13 Things the Trump Administration Has Done for Young People in Its First 100 Days

By: Colin Seeberger

President Trump ran for office promising to make health care better and more affordable, college debt less of a burden, and help more people find jobs. But the President’s first 100 days in office have done little to set Millennials on a path to prosperity and outright threatened their well-being. This is just a snapshot of how some of the Trump Administration’s actions during its first 100 days will impact our generation’s financial security.

On Health Care:
1) Supported the American Health Care Act that would cause the young adult uninsurance rate to nearly double. (Source)
2) Empowered states to defund Planned Parenthood, which provides care to millions of young people every year, by denying them access to Title X funding. (Source)
3) Threatened to withhold financial assistance to reduce out-of-pocket health care costs for low-income individuals. (Source)
4) Supported eliminating coverage benefits for common health needs like maternity care, substance abuse treatment, and more. (Source)
5) Backed a Millennial Penalty that would allow insurance companies to charge as many as 1 in 3 young adults 30 percent more for their health insurance if they experience a lapse in coverage for 63 days. (Source)
6) Released a rule that will make it harder to get and stay covered — by limiting the length of Open Enrollment, making it harder to verify Special Enrollment eligibility, lessening the actuarial value of health plans (which could lead to less financial assistance for Marketplace shoppers), and requiring enrollees to payback any premium debt before renewing enrollment eligibility. (Source)

On Higher Education:
7) Proposed $5.2 billion in cuts to the Pell Grant program, which helps low- and middle-income college students pay for college, for Fiscal Years 2017 and 2018. (Source)
8) Overturned protections for student loan borrowers, exposing distressed borrowers to fees as high as 16 percent of their loan balance. (Source)
9) Instructed the Department of Education to loosen rules on vetting companies who collect federal student loan payments, despite the Consumer Financial Protection Bureau findings that many of these companies are taking advantage of borrowers. (Source)
10) Proposed eliminating $732 million cut to the Federal Supplemental Educational Opportunity Grant, which would eliminate awards for 1.5 million students who demonstrate the greatest financial need. The Administration also proposed making “significant cuts” to the Federal Work Study program, which provides nearly 700,000 students financial help in exchange for working their way through college. (Source)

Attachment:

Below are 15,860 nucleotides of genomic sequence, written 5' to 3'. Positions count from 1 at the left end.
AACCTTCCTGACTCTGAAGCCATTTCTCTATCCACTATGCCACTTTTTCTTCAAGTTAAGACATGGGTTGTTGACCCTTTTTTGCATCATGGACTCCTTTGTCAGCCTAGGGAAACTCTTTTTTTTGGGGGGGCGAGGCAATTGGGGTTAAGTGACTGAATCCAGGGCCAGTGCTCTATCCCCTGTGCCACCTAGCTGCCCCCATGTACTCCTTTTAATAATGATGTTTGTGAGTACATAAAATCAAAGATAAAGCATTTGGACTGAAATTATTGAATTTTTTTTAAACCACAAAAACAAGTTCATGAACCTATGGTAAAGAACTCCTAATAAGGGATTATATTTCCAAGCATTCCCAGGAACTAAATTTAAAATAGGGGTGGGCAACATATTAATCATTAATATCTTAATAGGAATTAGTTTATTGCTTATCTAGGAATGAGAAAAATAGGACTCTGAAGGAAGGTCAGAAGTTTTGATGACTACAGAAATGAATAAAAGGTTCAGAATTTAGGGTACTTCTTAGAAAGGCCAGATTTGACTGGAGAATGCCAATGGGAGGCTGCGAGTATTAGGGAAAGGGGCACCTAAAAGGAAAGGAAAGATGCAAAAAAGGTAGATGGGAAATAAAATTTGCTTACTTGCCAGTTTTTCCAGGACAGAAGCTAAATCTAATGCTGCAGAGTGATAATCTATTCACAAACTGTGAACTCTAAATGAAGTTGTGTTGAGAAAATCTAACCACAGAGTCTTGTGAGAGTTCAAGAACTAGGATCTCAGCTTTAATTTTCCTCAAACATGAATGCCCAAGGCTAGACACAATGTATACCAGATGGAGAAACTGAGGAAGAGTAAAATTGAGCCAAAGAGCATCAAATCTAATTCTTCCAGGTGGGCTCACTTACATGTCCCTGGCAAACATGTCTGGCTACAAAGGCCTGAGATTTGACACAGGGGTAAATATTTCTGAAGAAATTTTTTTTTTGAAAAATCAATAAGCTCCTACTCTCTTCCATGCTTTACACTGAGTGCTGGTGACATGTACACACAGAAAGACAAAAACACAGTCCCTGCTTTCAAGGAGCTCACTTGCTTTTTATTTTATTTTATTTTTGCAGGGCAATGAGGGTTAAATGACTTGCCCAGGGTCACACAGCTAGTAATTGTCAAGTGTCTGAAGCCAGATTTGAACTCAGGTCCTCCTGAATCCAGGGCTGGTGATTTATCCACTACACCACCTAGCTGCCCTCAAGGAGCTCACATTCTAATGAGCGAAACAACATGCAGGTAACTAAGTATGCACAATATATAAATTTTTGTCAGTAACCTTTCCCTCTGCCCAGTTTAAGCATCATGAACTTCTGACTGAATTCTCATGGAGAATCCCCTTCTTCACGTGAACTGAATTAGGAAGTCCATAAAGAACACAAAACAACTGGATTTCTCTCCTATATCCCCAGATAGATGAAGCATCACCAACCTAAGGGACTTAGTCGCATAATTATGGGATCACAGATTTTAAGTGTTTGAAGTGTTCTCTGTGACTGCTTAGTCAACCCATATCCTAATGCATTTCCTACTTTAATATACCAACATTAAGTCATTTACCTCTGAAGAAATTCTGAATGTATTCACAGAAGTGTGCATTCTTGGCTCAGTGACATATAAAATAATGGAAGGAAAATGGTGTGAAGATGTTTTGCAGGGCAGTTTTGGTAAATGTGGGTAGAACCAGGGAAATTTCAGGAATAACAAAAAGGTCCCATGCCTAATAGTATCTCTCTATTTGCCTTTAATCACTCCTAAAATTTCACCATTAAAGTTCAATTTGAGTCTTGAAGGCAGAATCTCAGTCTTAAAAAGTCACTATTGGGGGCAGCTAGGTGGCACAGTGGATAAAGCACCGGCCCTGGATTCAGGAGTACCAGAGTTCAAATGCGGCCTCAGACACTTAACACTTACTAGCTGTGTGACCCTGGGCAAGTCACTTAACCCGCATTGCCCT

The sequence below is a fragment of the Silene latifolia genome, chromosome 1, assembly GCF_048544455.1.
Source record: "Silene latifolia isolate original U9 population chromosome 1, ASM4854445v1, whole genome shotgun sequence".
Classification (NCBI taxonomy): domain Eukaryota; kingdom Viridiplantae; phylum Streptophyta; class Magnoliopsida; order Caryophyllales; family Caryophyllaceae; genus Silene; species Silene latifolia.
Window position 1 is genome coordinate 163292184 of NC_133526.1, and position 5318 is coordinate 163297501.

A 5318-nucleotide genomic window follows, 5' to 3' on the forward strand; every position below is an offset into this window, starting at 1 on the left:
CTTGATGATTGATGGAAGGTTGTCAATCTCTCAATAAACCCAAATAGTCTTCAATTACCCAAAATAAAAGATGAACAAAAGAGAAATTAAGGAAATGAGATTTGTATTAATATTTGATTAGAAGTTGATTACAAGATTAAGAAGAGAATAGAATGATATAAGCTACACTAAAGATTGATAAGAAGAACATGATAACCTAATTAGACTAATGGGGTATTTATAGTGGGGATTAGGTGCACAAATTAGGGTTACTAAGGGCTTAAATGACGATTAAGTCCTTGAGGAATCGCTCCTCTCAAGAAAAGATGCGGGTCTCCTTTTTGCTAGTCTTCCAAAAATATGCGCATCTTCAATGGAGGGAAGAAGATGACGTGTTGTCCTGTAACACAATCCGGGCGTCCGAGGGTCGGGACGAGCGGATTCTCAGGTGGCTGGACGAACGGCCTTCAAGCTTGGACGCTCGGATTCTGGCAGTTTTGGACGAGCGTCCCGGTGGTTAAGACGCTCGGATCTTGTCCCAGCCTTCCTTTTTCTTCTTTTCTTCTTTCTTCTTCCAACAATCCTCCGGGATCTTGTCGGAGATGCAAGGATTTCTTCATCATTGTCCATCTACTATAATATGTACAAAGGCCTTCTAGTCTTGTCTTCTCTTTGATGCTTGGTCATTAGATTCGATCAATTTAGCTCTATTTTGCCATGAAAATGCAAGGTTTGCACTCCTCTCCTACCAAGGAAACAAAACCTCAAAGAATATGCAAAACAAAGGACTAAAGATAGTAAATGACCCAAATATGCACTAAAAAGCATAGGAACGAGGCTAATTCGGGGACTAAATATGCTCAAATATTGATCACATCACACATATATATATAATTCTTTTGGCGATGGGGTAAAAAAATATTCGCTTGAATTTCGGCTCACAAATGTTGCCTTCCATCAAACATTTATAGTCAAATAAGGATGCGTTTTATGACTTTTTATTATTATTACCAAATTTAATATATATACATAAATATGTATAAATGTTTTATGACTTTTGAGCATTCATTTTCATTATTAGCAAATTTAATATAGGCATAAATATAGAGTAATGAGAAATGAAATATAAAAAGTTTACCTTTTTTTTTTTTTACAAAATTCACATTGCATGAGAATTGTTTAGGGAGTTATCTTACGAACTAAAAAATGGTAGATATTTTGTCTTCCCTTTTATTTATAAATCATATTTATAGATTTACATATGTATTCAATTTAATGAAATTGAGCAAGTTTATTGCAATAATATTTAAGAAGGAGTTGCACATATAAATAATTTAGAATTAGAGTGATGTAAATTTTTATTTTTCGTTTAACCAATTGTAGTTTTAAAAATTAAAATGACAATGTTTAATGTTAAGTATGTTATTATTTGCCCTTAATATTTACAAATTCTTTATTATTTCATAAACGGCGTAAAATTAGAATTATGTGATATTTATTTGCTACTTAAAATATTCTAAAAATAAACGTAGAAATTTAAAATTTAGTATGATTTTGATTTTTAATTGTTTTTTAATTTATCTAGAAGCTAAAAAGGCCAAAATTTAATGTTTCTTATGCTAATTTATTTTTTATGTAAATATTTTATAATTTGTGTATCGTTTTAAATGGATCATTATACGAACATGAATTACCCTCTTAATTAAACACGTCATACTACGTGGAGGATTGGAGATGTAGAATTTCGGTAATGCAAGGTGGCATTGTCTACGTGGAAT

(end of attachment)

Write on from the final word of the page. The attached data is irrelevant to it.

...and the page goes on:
11) Proposed major cuts to TRIO and GEAR UP, which help nearly 800,000 low-income students navigate the college selection process, stay enrolled, and complete their degrees. (Source)

On Workforce & Finances:
12) Proposed eliminating Job Corps centers that provide career training for low-income 16- to 24-year-olds. (Source)
13) Proposed gutting funding for the Workforce Innovation and Opportunity Act’s job training and employment support services. (Source)

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Up to One in Three Young Adults Could Get Hit by AHCA Continuous Coverage Penalty


March 15, 2017

Contact: Sarah Schultz, sarah.schultz@younginvincibles.org, 202.734.6510

New Analysis Finds Up to One in Three Young Adults Could Get Hit by Continuous Coverage Penalty

Young Adults are About 70 Percent More Likely to Trigger Penalty Than Older Adults Under 65

[WASHINGTON]–On the heels of the release of the American Health Care Act, Young Invincibles released a new analysis on one of the bill’s most controversial provisions, the continuous coverage requirement that penalizes individuals who experience a gap in coverage exceeding 63 days. This new analysis finds that the requirement, or Millennial Penalty, would disproportionately burden young adults, ultimately spoiling the risk pool and inflating premiums for everyone.

Jen Mishory, executive director of Young Invincibles, released the following statement on the new analysis:

“The Millennial Penalty works directly against any stated attempts to bring down costs and increase coverage by punishing primarily young consumers for brief, common lapses in coverage. As many as one-third of young adults experience gaps in coverage over the course of the year. Cutting Medicaid and subsidies for low-income consumers already reduces coverage options for young people; the Millennial Penalty, or continuous coverage penalty, would cut young adult coverage further, while hiking up prices by discouraging the healthiest consumers from enrolling.”

Key findings in the new analysis include:

  • As many as one-third of young consumers experience a gap in coverage over the course of a year, which could force them to pay higher premiums because of the 30 percent surcharge.
  • Young adults, are about 70 percent more likely to face the surcharge than older generations
  • The surcharge will make healthy consumers – especially cost-sensitive young adults – far less likely to enroll, ultimately harming the risk pool and increasing premiums.

Click here to read the full analysis.

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